CEO Sandra Cadjenovic shares SCGM’s lean progress, a year after the Serbian manufacturer embarked on its journey.

Dear readers,

It’s been a year since lean knocked on SCGM’s door. During our last meeting we went through the results that we have achieved over the past year, and I would like to share them with you.

Our external lean coach came in for his regular monthly visit on the same date as last year, a nice occasion to mark the first anniversary of the SCGM Way and discuss our accomplishments.


A year ago, it all started in a conference room with the steering committee, so that’s where we gathered to discuss results. What we saw when entered the room was an electric cooker, a pan with its lid, oil and a bag of popcorn kernels. Surprised, we all took a seat and the meeting began.

The coach heated the oil, put the kernels in the pan in an even layer, covered the pan and waited. As soon as the first kernels popped, he removed the lid, showing that not all of them had actually popped . “This is you after one year,” he said.

In a company (the pan), employed by the owner (the person putting the kernels inside), people are all together (kernels placed evenly) working by using resources (temperature) and the right (lean) method (appropriate temperature set) with the (lean) standard (lid covering the pan). Complete lean implementation will take three years.

“Let’s see who popped,” the consultant said starting the discussion on the results achieved over the past year.

The SCGM Master Plan was showed, and we could see where we actually are at the moment. Orange squares represent where we have succeeded in taking up and completing the steps within the relative pillar.

As far as the Health, Safety and Environment pillar is concerned, the team leader informed us of the outcome on the field:

  • Safety conditions have improved considerately;
  • The number of injuries has been brought to 0 – KPI reached;
  • People are becoming more pro-active and are thinking “safety”.

A current problem we have is that people are refusing to wear safety clothes, even though they have been provided to them. They complain that it is too hot to wear safety shoes, and too uncomfortable to wear safety glasses. The consultant suggested that all managers should set the example by wearing the clothes when on the shop floor. If employees see their supervisor wearing them, they will follow the model.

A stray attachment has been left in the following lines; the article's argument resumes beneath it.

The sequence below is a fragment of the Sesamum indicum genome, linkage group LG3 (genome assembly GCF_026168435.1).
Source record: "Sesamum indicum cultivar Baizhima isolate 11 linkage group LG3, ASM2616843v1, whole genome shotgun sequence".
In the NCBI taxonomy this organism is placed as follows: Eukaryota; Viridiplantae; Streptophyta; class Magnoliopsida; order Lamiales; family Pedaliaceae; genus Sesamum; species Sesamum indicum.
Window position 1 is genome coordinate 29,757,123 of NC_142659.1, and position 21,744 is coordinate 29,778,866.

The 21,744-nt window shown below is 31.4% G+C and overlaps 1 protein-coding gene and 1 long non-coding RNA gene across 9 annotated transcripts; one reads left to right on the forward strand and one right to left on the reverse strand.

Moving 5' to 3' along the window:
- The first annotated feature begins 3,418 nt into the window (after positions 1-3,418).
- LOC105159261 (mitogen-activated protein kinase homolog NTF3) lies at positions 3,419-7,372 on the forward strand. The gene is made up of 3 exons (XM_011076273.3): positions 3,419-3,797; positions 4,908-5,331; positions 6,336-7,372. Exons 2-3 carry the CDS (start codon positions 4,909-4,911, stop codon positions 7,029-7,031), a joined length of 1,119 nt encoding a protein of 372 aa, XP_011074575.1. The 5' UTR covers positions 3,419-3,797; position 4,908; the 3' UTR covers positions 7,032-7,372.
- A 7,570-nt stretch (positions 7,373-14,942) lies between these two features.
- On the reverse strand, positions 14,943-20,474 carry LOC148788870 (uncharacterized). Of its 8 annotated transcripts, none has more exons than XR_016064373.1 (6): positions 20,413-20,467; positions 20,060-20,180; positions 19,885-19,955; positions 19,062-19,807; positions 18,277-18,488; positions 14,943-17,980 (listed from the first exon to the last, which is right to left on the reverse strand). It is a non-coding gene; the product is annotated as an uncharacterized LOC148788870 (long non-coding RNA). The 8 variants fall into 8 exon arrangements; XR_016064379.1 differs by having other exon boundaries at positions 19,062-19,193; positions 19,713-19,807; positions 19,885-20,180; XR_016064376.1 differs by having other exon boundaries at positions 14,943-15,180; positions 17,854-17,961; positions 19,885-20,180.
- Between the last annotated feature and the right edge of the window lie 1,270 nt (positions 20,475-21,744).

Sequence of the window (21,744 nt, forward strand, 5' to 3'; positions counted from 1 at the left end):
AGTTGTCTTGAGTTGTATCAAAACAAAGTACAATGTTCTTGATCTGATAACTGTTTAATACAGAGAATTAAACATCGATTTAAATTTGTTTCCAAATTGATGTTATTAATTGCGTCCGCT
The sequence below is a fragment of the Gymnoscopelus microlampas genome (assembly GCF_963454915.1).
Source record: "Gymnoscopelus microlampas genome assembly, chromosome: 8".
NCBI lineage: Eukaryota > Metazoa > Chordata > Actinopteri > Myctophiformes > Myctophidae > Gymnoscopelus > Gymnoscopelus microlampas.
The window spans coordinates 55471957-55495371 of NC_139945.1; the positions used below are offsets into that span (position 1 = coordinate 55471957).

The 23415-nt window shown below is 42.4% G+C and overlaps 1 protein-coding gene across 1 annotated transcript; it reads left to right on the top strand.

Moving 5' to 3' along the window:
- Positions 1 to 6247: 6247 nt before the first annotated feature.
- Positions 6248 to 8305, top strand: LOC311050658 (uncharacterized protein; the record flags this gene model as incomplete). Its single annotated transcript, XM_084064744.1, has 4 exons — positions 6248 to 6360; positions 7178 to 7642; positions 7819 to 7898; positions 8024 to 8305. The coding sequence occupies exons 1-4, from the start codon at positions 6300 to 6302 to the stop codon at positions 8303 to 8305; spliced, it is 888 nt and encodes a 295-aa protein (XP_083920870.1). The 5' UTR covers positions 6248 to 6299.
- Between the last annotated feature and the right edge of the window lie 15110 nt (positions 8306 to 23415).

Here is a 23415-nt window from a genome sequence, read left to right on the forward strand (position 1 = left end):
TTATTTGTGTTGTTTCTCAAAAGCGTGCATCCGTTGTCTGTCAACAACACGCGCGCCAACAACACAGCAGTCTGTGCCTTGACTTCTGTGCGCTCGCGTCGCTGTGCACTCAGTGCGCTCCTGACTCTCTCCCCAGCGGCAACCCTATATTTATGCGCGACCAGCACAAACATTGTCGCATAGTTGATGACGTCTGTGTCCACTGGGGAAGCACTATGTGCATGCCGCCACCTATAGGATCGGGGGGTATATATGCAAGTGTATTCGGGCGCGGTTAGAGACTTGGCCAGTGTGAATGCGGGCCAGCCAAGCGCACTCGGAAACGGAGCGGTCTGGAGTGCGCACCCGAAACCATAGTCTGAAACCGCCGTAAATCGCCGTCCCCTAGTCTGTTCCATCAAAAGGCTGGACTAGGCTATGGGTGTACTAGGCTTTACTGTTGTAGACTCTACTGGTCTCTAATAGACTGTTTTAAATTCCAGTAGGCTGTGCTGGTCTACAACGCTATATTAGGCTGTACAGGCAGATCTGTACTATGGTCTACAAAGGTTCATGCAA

As for Lean Cost Management, we achieved savings of 11.4%. The Autonomous Management pillar has proved to work well. The first step was completed successfully and OEE average figures, calculated on three pilot machines then and now, went from 61% to 80%.

Lean Quality Management was exceptionally good, as proven also by an external audit that we passed with regards to the SRPS ISO 9001:2008 standard.

In addition, here are some more important facts:

  • We have won 50% more customers this year. Last year we had eight crucial clients, now we have 12;
  • Headcount went from 52 to 62, all full-time employees;
  • Customer satisfaction significantly increased this year.

Let’s go back to people now, who are the foundation of the SCGM structure. Out of 62 people, 11 are now fully engaged in lean – to use the popcorn metaphor, 17% of our people “popped”. Our target for next year is grow the number to 50%, and to 100% the year after.

In order to achieve that, we will concentrate on improving communication. Managers have been complaining about the lack of information, which resulted in some problems being dealt with late. We have introduced a regular 15 minute meeting every morning, with all the participants sharing problems and actions for the day. Once they are all up to speed and agree on the actions for the day, they go back to work. So far, it proved to work extremely well.

Our following actions include turning to our next pillars, Early Management and Education and Training, and pushing ahead with the existing ones. The steering committee seemed pleased with the results they shared with the coach, and I am happy to say we have something to boast a year after we started our lean journey.

Back in the meeting, the consultant put the pan back on the cooker and gently shook it. We all heard further popping as a pleasant smell spread in the room. Three minutes later all the kernels had popped. “This is you in two years,” the consultant said, as we started serving the popcorns to our diligent lean people.